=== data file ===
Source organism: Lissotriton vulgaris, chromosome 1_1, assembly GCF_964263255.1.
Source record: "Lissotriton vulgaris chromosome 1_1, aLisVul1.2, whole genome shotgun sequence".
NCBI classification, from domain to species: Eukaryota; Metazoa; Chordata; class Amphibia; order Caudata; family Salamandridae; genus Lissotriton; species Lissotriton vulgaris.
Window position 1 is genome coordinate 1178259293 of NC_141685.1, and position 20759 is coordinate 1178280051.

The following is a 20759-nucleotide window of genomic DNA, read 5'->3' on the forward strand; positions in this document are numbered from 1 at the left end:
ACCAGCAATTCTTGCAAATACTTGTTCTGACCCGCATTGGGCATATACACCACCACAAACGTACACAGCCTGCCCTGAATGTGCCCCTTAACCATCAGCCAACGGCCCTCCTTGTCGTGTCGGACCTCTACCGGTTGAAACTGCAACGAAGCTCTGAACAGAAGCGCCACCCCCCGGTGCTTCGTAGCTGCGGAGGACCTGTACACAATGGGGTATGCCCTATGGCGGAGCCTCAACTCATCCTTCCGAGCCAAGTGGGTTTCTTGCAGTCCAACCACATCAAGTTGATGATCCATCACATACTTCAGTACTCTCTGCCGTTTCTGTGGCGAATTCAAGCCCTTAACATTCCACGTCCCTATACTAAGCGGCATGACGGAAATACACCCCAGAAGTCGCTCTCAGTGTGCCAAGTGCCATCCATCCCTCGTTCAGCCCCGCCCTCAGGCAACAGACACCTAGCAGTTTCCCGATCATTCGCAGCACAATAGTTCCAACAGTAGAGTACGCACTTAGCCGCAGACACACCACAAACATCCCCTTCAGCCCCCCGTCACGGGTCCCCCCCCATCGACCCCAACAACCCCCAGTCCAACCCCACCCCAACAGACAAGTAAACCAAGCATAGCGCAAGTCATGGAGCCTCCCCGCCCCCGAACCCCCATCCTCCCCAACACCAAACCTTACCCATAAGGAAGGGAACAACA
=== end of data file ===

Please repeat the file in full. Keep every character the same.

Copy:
Source organism: Lissotriton vulgaris, chromosome 1_1, assembly GCF_964263255.1.
Source record: "Lissotriton vulgaris chromosome 1_1, aLisVul1.2, whole genome shotgun sequence".
NCBI classification, from domain to species: Eukaryota; Metazoa; Chordata; class Amphibia; order Caudata; family Salamandridae; genus Lissotriton; species Lissotriton vulgaris.
Window position 1 is genome coordinate 1178259293 of NC_141685.1, and position 20759 is coordinate 1178280051.

The following is a 20759-nucleotide window of genomic DNA, read 5'->3' on the forward strand; positions in this document are numbered from 1 at the left end:
ACCAGCAATTCTTGCAAATACTTGTTCTGACCCGCATTGGGCATATACACCACCACAAACGTACACAGCCTGCCCTGAATGTGCCCCTTAACCATCAGCCAACGGCCCTCCTTGTCGTGTCGGACCTCTACCGGTTGAAACTGCAACGAAGCTCTGAACAGAAGCGCCACCCCCCGGTGCTTCGTAGCTGCGGAGGACCTGTACACAATGGGGTATGCCCTATGGCGGAGCCTCAACTCATCCTTCCGAGCCAAGTGGGTTTCTTGCAGTCCAACCACATCAAGTTGATGATCCATCACATACTTCAGTACTCTCTGCCGTTTCTGTGGCGAATTCAAGCCCTTAACATTCCACGTCCCTATACTAAGCGGCATGACGGAAATACACCCCAGAAGTCGCTCTCAGTGTGCCAAGTGCCATCCATCCCTCGTTCAGCCCCGCCCTCAGGCAACAGACACCTAGCAGTTTCCCGATCATTCGCAGCACAATAGTTCCAACAGTAGAGTACGCACTTAGCCGCAGACACACCACAAACATCCCCTTCAGCCCCCCGTCACGGGTCCCCCCCCATCGACCCCAACAACCCCCAGTCCAACCCCACCCCAACAGACAAGTAAACCAAGCATAGCGCAAGTCATGGAGCCTCCCCGCCCCCGAACCCCCATCCTCCCCAACACCAAACCTTACCCATAAGGAAGGGAACAACA